|Hurricanes, Seminoles both desperate for ACC wins|
|Written by Admin|
|Friday, 03 October 2008 11:53|
Yet to the Seminoles and Hurricanes, Saturday's matchup almost couldn't be more significant.
The winner will be viable again in the Atlantic Coast Conference, remain a healthy contender for a Bowl Championship Series berth and get a giant boost of momentum that comes from beating an archrival. The loser, meanwhile, will be rendered practically irrelevant in the league title picture and could be staring at the prospects of yet another mediocre season - or worse.
So even for two unranked teams, the stakes are high as ever.
we're going to win,'' Miami defensive end Eric Moncur said. ``Florida State has a pretty good team, but I think we're going to put everything together to win this one.''
For the second straight year, Florida State (3-1, 0-1) and Miami (2-2, 0-1) are meeting as unranked foes. The last time that happened was in 1976 and 1977, at the start of Bobby Bowden's tenure in Tallahassee.
That's not the only rarity surrounding this meeting.
It's a series steeped in tradition, with unsurpassed familiarity between the programs. But unlike when the teams met last year, when Miami scored two touchdowns 11 seconds apart in the final moments to pull off a 37-29 victory, this game will feature a slew of players getting their first taste of the intense rivalry.
Among the key players from a year ago who are no longer on their respective sidelines:
- Miami quarterbacks Kyle Wright, who got injured, and Kirby Freeman, who threw the winning touchdown pass.
- Florida State quarterback Xavier Lee, who ran for the Seminoles' only offensive touchdown but had a costly fumble late.
- Miami kicker Francesco Zampogna and tight end DajLeon Farr, who hooked up on a fake-field-goal-pass for a TD.
- Miami receiver Darnell Jenkins, who made three huge catches to keep the Hurricanes' hopes alive.
ia, who made five field goals.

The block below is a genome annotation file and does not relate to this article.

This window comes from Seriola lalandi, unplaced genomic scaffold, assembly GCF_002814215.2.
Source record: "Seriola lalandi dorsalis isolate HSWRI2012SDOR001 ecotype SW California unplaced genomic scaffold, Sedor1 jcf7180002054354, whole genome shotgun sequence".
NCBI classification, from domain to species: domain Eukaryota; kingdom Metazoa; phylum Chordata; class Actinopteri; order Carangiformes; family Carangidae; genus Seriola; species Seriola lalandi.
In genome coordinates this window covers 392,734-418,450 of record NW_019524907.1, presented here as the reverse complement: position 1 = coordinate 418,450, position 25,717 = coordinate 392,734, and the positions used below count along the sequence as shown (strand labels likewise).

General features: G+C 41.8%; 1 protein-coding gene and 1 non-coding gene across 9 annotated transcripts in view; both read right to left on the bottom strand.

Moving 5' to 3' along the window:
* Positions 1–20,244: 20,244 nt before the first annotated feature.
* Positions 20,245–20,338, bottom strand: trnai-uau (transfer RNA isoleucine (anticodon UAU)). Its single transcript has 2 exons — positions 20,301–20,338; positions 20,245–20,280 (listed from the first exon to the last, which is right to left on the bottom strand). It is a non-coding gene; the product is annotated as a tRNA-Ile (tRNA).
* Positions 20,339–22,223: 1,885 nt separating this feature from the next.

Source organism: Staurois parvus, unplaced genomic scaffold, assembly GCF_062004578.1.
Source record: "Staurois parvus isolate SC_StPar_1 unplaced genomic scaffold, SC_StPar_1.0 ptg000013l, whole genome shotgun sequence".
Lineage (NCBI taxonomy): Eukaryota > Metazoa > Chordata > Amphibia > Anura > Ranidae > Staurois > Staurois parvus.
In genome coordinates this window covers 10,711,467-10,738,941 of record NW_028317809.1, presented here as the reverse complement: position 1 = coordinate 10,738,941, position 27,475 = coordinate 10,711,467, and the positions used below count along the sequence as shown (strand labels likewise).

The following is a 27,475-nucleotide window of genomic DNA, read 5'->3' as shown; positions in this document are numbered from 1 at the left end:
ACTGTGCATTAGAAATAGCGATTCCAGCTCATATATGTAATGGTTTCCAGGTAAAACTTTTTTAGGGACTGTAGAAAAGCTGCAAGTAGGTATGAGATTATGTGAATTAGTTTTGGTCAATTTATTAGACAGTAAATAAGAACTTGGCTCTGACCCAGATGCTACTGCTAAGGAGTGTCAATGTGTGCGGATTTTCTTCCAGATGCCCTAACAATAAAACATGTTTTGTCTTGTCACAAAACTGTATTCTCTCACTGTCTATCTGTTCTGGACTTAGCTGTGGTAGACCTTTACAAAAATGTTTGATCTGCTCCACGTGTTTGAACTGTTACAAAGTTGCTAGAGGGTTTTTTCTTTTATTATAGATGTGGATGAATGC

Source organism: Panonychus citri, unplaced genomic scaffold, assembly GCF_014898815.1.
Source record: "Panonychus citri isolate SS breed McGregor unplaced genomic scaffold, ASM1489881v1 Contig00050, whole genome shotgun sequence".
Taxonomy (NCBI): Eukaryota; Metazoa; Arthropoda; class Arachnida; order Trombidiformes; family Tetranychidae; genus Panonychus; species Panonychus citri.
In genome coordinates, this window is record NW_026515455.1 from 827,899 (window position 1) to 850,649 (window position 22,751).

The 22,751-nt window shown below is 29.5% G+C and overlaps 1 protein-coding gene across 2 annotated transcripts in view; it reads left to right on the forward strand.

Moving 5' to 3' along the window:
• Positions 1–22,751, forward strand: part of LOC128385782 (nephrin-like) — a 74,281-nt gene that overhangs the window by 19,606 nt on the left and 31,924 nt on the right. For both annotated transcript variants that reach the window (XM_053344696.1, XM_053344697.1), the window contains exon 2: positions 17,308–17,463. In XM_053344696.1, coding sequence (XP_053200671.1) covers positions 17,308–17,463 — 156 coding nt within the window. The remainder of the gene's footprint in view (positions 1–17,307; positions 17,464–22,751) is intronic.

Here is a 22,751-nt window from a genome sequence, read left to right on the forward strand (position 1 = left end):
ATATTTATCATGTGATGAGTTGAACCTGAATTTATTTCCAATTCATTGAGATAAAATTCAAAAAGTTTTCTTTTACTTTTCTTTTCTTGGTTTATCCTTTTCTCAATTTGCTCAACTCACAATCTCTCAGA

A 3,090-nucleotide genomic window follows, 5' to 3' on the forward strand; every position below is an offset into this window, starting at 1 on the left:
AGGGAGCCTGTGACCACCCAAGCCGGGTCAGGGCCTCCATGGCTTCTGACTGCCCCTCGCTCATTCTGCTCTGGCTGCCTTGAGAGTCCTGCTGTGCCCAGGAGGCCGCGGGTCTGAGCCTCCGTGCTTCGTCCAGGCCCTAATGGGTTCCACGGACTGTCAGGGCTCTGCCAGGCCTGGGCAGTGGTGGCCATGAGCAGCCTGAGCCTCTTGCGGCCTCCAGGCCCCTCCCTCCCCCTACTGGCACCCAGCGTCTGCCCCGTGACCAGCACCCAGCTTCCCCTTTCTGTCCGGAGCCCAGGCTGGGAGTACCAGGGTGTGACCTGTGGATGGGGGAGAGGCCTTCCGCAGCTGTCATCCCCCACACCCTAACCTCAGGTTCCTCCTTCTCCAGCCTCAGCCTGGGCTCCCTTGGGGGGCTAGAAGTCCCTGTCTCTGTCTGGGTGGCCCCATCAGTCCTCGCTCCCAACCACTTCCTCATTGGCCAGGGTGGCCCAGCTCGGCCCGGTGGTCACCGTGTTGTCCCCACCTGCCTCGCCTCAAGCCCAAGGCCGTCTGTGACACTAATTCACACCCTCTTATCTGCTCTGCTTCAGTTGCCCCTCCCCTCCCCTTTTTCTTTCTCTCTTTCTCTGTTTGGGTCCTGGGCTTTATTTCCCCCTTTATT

``It's totally different,'' Miami coach Randy Shannon said. ``You knew the players, inside and out, for both teams. And now we have new quarterbacks, new offensive linemen, new defensive linemen, new schemes from what we did last year ... I mean, it's totally different. You want to say it's a feel-your-way-through-it-game, but it's not, because it's Florida State-Miami.''
For only the fifth time in the last 20 years, both teams will have quarterbacks making debuts in the series.
Florida State starter Christian Ponder was rolling to open the season, completing 24 of 39 passes for 376 yards, six touchdowns and no interceptions in the first two games - albeit against lower-level competition. But in the last two weeks, against Wake Forest and Colorado, Ponder was 16-of-40 for 171 yards, no touchdowns and four interceptions.
Miami starter Robert Marve is completing more than 60 percent of his passes so far as a redshirt freshman, with five touchdowns and three interceptions - two of those coming in the fourth quarter of last week's stunning collapse against North Carolina.
``Their quarterback and our quarterback are at very much the same stage,'' Florida State coach Bobby Bowden said. ``We're both learning. Every time we walk out there it's a learning experience.''
learned this week is this: It could very well be a strength-against-strength situation Saturday.
Florida State has looked best this season when running the ball, and Antone Smith had a huge game last week in a win over Colorado. That plays perfectly into the strength of Miami's defense, as the Hurricanes have had much more success defending the run than the pass.
``The collisions in this game are just unmatched, compared to any other game,'' Miami left tackle Jason Fox said. ``It's going to come down to who makes more plays and who makes more big plays.''
There's been some back-and-forth talk among players this week, hardly a surprise since the rosters are loaded with players who know one another from high schools around the Sunshine State.
Even though both schools face Florida this year, the clear sense in both camps is that this one is their game of the year - with, for good measure, some win-or-else pressure heaped on top.
``This is the game you come to Florida State for,'' said Seminoles wide receiver Corey Surrency, a South Florida native. ``This is the money game. You do something in this game, you make a name for yourself.''